The market potential for malt barley in Ethiopia is directly related to market demand for beer, which has shown significant growth in terms of consumption. From 2003 to 2011, beer production in Ethiopia increased from 1 million hectoliters to roughly 4 million hectoliters. 

Malt barley is the major raw material (about 90 percent of the total raw material cost) for beer production. Malt barley grain is mainly produced in the southeastern part of Ethiopia in the Arsi and Bale administrative zones. The total estimated demand for malt barley in 2012/13 was around 72,000 tons, of which 35 percent is supplied from local barley farms. The remaining amount of malt barley is imported from Belgium and France. Malt barley production in Ethiopia actually has dual use: it can be used for food (bread and several traditional dishes) and also for malting. The domestic brewing market is actually projected to grow 15–20 percent per year in the coming years. Much of Ethiopia’s beer demand is currently being met by domestic production. Recently, major international brewery operators, such as Diageo and Heineken, have entered the Ethiopian market. An initial contract agreement has been made with Ethiopia’s barley farmers and Diageo to test the ability of Ethiopian farmers to produce barley domestically rather than the company importing barley. 

Established in 1984, Asella Malt Factory (AMF), a state-owned facility, was for a long time the only malt processing factory in the country supplying malt to four local breweries. In 2013, a private company started malt barley production. There are two additional breweries under construction which will likely increase the demand for malt barley in the near future. 

Stocks:

Small holder farmers and local traders control most barley stocks, but malt factories hold some of the stocks before selling them.

Millet

Production:

Millet is the sixth most important crop after teff, wheat, corn, sorghum, and barley. Finger millet is native to the Ethiopian highlands and comprises about five percent of the total land devoted to cereals. Currently, millet is not a preferred grain in the farming community due to the lower market price.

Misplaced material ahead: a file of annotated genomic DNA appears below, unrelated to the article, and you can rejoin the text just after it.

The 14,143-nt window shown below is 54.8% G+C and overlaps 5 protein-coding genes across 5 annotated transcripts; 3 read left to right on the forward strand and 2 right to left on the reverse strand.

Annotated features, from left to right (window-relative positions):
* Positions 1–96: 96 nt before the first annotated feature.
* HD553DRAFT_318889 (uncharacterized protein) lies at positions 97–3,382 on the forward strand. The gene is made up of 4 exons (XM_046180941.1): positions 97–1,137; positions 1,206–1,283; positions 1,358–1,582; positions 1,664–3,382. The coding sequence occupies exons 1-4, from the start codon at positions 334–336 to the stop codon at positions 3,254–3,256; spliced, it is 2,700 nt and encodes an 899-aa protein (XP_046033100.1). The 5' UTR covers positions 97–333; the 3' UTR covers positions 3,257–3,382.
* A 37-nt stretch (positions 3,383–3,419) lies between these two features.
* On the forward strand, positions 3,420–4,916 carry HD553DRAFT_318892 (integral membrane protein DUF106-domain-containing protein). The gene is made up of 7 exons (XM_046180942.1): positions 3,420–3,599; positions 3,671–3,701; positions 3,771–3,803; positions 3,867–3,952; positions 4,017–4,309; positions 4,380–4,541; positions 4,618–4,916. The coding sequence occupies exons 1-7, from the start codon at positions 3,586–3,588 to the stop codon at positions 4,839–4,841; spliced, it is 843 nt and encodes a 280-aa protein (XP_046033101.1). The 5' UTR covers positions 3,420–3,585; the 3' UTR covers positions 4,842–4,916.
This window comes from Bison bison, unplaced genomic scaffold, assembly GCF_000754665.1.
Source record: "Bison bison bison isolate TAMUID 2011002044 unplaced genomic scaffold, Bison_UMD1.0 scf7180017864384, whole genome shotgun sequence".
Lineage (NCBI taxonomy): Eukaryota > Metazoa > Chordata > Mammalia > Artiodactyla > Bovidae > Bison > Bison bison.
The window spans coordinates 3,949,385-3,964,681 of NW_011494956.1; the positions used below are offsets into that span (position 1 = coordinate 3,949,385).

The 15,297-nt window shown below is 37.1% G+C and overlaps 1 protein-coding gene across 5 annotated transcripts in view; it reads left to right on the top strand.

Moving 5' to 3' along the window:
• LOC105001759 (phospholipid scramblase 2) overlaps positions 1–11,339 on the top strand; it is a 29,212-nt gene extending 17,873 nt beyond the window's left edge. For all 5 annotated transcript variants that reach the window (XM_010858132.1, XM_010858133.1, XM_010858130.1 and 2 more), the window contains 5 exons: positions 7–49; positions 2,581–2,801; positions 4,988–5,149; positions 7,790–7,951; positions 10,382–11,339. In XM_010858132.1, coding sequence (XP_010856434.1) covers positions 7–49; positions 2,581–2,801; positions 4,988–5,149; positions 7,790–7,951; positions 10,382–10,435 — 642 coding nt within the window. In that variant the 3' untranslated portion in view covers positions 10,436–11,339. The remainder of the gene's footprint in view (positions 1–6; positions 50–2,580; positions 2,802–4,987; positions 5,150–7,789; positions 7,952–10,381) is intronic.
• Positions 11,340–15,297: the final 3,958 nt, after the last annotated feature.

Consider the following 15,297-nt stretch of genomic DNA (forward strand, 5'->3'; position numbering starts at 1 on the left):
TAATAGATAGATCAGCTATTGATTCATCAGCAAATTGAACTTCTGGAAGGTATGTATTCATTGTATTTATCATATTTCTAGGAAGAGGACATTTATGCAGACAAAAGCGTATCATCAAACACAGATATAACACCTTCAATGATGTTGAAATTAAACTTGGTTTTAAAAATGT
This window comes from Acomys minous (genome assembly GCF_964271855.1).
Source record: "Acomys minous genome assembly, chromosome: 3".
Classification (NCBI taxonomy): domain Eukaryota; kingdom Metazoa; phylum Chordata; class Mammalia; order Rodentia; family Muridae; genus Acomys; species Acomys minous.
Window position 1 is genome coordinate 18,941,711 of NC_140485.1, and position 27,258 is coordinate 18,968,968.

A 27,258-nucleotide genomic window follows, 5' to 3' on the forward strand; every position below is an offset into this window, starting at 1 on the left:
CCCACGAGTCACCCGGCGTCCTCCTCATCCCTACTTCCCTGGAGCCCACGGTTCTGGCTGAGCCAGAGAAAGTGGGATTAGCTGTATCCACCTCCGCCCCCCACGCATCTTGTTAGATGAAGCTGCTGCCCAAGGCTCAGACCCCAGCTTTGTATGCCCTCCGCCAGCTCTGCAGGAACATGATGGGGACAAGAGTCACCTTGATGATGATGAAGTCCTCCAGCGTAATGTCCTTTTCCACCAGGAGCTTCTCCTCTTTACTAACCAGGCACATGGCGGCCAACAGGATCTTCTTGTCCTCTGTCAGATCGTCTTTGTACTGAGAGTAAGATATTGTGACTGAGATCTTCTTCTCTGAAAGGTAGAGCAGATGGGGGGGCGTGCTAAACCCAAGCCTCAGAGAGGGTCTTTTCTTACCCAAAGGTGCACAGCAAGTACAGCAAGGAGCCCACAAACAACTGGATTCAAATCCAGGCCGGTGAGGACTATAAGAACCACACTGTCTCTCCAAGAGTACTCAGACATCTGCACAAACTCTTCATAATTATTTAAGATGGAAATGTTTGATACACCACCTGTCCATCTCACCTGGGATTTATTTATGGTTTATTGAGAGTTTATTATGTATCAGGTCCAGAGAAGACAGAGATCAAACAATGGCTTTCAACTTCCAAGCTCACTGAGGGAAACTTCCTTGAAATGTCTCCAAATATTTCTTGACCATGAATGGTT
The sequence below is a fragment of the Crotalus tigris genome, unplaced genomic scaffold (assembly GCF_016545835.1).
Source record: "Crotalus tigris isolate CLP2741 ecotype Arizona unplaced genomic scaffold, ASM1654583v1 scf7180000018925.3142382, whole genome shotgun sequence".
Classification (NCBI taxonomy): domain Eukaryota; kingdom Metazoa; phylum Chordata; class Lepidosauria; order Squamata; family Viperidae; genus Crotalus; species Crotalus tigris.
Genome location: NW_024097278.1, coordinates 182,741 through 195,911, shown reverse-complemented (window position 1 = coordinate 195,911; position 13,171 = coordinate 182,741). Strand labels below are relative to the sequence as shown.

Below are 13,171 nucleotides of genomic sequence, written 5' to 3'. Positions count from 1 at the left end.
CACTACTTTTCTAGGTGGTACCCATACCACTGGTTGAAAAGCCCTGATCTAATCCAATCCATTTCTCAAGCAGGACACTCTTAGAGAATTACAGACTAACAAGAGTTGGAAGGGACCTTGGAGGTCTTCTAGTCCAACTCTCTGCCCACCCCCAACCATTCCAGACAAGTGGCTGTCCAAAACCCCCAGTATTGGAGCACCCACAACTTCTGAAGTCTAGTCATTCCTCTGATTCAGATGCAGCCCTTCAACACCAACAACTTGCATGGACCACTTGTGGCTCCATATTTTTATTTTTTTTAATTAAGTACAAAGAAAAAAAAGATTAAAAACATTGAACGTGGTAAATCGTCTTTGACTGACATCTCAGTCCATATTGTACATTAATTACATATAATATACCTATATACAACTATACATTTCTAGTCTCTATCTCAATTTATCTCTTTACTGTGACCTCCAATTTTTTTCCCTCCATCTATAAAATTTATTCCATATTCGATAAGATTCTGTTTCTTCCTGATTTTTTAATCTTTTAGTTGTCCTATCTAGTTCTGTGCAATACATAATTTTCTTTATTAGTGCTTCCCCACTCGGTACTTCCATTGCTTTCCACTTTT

Millet is considered a "poor person's crop," but it plays an important role in marginal regions where the soils have been degraded and moisture stress is frequent. Millet is resistant to drought and to pest infestation both in the field and in storage. Millet production is quite low due to the minimal use of farm inputs and the occurrence of millet production on marginal lands. Furthermore, millet production is primarily dependent upon the amount and distribution of rainfall. The production of millet in 2013/14 was relatively good largely as a result of uniform rainfall patterns in the cereal growing regions of the country. 

Consumption:

The principal use of millet in Ethiopia is for malt in the making of local beer called tela and distilled liquor known as areki (local gin). Millet is also widely used as a food cereal, especially during times when other cereals are scarce. In low-income households, families substitute millet for teff when making injera because of its lower cost. It is also considered a gluten-free grain like teff and a good source of fiber. As the price of teff has increased, millet consumption has increased proportionately. About 10 percent of millet production is used for animal feed, also because of its low price. Millet straw is also used for shade construction and as forage for cattle, sheep, and goats. 

Trade:

There is no formal export and import market for millet in Ethiopia. There is small informal trade around the border regions depending on production and rainfall in the neighboring countries